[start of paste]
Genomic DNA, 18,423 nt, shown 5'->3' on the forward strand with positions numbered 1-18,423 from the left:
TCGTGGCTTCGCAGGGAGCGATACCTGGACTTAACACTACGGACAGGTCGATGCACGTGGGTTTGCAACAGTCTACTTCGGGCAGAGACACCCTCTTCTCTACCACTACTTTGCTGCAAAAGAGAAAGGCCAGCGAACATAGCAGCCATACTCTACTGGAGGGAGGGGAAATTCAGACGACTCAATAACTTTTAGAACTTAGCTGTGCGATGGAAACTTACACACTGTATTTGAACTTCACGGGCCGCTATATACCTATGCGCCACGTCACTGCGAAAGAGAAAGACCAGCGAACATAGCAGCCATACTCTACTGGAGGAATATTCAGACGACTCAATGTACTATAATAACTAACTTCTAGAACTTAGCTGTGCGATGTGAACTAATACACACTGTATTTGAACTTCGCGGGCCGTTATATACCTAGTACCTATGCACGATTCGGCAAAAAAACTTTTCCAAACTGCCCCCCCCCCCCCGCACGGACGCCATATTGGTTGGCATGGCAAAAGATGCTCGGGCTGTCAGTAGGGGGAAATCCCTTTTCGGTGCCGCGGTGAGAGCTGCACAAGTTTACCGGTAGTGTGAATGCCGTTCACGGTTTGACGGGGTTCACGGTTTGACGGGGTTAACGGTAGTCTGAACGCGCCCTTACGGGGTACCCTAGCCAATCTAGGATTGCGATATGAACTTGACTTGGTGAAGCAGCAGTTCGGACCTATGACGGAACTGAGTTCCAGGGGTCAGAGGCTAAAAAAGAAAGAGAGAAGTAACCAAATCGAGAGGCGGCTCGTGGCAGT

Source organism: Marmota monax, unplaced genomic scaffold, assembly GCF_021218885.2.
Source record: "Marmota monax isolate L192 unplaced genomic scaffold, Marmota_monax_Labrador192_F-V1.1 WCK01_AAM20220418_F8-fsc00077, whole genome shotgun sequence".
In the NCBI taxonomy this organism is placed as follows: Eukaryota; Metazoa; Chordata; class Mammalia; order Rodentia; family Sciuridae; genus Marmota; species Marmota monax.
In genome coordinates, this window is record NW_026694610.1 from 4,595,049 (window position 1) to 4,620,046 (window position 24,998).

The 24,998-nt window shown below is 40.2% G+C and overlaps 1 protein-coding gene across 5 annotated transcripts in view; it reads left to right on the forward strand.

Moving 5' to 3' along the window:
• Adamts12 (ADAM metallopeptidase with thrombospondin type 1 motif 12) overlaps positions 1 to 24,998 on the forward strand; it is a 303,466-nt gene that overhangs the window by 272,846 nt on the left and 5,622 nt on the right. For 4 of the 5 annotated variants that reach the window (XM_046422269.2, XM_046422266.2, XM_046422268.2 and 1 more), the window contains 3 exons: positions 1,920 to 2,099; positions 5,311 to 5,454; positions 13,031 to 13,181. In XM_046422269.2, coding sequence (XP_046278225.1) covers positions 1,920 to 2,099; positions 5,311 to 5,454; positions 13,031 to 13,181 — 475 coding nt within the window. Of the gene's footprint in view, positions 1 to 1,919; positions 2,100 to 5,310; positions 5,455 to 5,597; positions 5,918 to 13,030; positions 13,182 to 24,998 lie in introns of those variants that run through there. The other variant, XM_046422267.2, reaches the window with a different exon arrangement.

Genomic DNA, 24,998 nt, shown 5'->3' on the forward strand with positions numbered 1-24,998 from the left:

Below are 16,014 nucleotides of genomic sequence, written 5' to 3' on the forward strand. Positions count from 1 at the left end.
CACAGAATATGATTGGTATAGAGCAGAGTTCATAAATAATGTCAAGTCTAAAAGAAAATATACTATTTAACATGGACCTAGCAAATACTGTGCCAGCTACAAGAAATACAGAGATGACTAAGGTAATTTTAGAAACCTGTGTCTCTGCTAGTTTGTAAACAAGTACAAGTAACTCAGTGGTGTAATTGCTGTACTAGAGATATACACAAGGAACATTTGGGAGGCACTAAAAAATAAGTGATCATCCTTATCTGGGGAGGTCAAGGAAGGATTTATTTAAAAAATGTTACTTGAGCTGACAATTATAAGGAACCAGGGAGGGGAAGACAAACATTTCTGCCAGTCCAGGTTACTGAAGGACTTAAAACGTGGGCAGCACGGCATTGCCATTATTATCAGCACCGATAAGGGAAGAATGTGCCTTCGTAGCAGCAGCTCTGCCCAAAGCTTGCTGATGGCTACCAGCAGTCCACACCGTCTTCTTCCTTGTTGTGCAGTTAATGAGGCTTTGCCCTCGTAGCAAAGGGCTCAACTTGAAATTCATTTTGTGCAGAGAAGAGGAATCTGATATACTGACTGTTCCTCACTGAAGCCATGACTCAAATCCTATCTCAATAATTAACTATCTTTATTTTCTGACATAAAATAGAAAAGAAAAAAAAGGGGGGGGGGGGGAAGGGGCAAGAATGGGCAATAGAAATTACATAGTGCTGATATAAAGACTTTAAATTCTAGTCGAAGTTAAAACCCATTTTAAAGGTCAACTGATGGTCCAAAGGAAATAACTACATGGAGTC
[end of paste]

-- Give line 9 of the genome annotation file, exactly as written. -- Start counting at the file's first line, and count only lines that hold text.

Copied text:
• Adamts12 (ADAM metallopeptidase with thrombospondin type 1 motif 12) overlaps positions 1 to 24,998 on the forward strand; it is a 303,466-nt gene that overhangs the window by 272,846 nt on the left and 5,622 nt on the right. For 4 of the 5 annotated variants that reach the window (XM_046422269.2, XM_046422266.2, XM_046422268.2 and 1 more), the window contains 3 exons: positions 1,920 to 2,099; positions 5,311 to 5,454; positions 13,031 to 13,181. In XM_046422269.2, coding sequence (XP_046278225.1) covers positions 1,920 to 2,099; positions 5,311 to 5,454; positions 13,031 to 13,181 — 475 coding nt within the window. Of the gene's footprint in view, positions 1 to 1,919; positions 2,100 to 5,310; positions 5,455 to 5,597; positions 5,918 to 13,030; positions 13,182 to 24,998 lie in introns of those variants that run through there. The other variant, XM_046422267.2, reaches the window with a different exon arrangement.